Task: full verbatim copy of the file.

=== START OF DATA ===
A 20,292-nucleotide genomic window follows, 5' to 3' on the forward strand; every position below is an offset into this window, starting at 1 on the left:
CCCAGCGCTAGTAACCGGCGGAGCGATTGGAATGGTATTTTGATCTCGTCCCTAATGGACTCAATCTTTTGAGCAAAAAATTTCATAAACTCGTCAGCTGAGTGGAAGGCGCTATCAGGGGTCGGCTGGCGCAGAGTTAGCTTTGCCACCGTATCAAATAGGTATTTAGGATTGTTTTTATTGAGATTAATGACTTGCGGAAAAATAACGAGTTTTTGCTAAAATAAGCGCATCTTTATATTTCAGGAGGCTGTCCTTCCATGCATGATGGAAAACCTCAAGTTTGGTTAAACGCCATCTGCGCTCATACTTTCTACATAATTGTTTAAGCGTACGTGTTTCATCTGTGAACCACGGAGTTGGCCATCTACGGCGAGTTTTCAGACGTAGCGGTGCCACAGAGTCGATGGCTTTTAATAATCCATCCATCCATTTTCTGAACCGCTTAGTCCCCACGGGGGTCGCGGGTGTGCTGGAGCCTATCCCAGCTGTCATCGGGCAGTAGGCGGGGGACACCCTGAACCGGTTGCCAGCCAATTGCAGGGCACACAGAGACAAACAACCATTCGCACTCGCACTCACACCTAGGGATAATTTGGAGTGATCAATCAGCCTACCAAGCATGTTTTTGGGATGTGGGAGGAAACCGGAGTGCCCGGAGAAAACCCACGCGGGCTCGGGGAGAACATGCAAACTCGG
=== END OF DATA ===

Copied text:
A 20,292-nucleotide genomic window follows, 5' to 3' on the forward strand; every position below is an offset into this window, starting at 1 on the left:
CCCAGCGCTAGTAACCGGCGGAGCGATTGGAATGGTATTTTGATCTCGTCCCTAATGGACTCAATCTTTTGAGCAAAAAATTTCATAAACTCGTCAGCTGAGTGGAAGGCGCTATCAGGGGTCGGCTGGCGCAGAGTTAGCTTTGCCACCGTATCAAATAGGTATTTAGGATTGTTTTTATTGAGATTAATGACTTGCGGAAAAATAACGAGTTTTTGCTAAAATAAGCGCATCTTTATATTTCAGGAGGCTGTCCTTCCATGCATGATGGAAAACCTCAAGTTTGGTTAAACGCCATCTGCGCTCATACTTTCTACATAATTGTTTAAGCGTACGTGTTTCATCTGTGAACCACGGAGTTGGCCATCTACGGCGAGTTTTCAGACGTAGCGGTGCCACAGAGTCGATGGCTTTTAATAATCCATCCATCCATTTTCTGAACCGCTTAGTCCCCACGGGGGTCGCGGGTGTGCTGGAGCCTATCCCAGCTGTCATCGGGCAGTAGGCGGGGGACACCCTGAACCGGTTGCCAGCCAATTGCAGGGCACACAGAGACAAACAACCATTCGCACTCGCACTCACACCTAGGGATAATTTGGAGTGATCAATCAGCCTACCAAGCATGTTTTTGGGATGTGGGAGGAAACCGGAGTGCCCGGAGAAAACCCACGCGGGCTCGGGGAGAACATGCAAACTCGG